A critical review of 5-HT brain microdialysis and behavior

Rev Neurosci. Apr-Jun 1997;8(2):117-37. doi: 10.1515/revneuro.1997.8.2.117.


Serotonin (5-HT) has been implicated in many central nervous system-mediated functions including sleep, arousal, feeding, motor activity and the stress response. In order to help establish the precise role of 5-HT in physiology and behavior, in vivo microdialysis studies have sought to identify the conditions under which the release of 5-HT is altered. Extracellular 5-HT levels have been monitored in more than fifteen regions of the brain during a variety of spontaneous behaviors, and in response to several physiological, environmental, and behavioral manipulations. The vast majority of these studies found increases (30-100%) in 5-HT release in almost all brain regions studied. Since electrophysiological studies have shown that behavioral arousal is the primary determinant of brain serotonergic neuronal activity, we suggest that the increase in 5-HT release seen during a wide variety of experimental conditions is largely due to one factor, namely an increase in behavioral arousal/motor activity associated with the manipulation.

Publication types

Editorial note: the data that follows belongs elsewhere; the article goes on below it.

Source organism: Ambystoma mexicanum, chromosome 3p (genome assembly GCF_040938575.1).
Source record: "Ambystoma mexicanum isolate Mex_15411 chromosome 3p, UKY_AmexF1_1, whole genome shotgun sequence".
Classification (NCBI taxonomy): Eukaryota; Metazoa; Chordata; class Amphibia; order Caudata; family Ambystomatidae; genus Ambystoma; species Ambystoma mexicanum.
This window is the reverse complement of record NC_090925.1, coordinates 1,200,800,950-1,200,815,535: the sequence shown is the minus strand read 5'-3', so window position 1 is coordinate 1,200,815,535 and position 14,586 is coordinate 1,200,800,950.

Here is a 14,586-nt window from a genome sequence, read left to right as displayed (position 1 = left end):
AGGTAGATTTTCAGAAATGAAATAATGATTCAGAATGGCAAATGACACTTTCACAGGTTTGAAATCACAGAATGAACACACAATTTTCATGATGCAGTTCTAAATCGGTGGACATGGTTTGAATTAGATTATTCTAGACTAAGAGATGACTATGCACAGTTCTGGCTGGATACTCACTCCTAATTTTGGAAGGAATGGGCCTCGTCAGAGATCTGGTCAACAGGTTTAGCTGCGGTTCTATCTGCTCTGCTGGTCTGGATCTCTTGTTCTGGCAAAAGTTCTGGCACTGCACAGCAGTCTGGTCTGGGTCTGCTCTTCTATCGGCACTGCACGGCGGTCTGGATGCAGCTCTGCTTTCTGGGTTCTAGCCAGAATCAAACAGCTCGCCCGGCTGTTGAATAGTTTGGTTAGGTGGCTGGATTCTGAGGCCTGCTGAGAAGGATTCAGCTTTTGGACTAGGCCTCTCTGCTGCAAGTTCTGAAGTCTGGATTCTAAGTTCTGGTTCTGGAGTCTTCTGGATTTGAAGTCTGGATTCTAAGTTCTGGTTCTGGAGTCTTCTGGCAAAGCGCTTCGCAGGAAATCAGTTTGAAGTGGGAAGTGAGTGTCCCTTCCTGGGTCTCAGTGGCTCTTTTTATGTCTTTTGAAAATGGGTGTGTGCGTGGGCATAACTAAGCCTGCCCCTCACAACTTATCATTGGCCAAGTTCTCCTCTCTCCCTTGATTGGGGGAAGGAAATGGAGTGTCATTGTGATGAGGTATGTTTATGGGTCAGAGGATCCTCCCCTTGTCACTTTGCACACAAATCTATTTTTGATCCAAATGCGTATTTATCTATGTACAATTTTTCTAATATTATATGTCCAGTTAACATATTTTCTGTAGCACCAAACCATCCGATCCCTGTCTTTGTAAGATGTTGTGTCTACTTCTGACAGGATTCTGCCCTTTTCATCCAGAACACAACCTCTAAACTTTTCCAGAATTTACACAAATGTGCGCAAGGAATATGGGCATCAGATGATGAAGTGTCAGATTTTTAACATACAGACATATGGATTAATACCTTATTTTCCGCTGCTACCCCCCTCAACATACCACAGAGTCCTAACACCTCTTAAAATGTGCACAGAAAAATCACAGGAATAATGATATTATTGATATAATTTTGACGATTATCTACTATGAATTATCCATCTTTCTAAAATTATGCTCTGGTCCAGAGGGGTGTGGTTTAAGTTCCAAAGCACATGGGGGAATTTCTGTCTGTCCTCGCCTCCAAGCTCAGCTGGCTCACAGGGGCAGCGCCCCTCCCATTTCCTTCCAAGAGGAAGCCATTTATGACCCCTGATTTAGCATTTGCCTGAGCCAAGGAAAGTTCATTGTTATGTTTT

• Review

MeSH terms

  • Action Potentials / drug effects
  • Aggression / drug effects
  • Aggression / physiology
  • Animals
  • Anxiety / physiopathology
  • Arousal / physiology*
  • Avoidance Learning / drug effects
  • Avoidance Learning / physiology
  • Behavior / drug effects
  • Behavior / physiology*
  • Behavior, Animal / drug effects
  • Behavior, Animal / physiology
  • Brain Chemistry*
  • Cats
  • Circadian Rhythm / drug effects
  • Circadian Rhythm / physiology
  • Extracellular Space / chemistry
  • Feeding Behavior / drug effects
  • Feeding Behavior / physiology
  • Humans
  • Microdialysis
  • Motor Activity / drug effects
  • Motor Activity / physiology
  • Pain / physiopathology
  • Raphe Nuclei / physiology
  • Rats
  • Serotonin / analysis
  • Serotonin / pharmacology
  • Serotonin / physiology*
  • Sheep
  • Stress, Physiological / physiopathology


  • Serotonin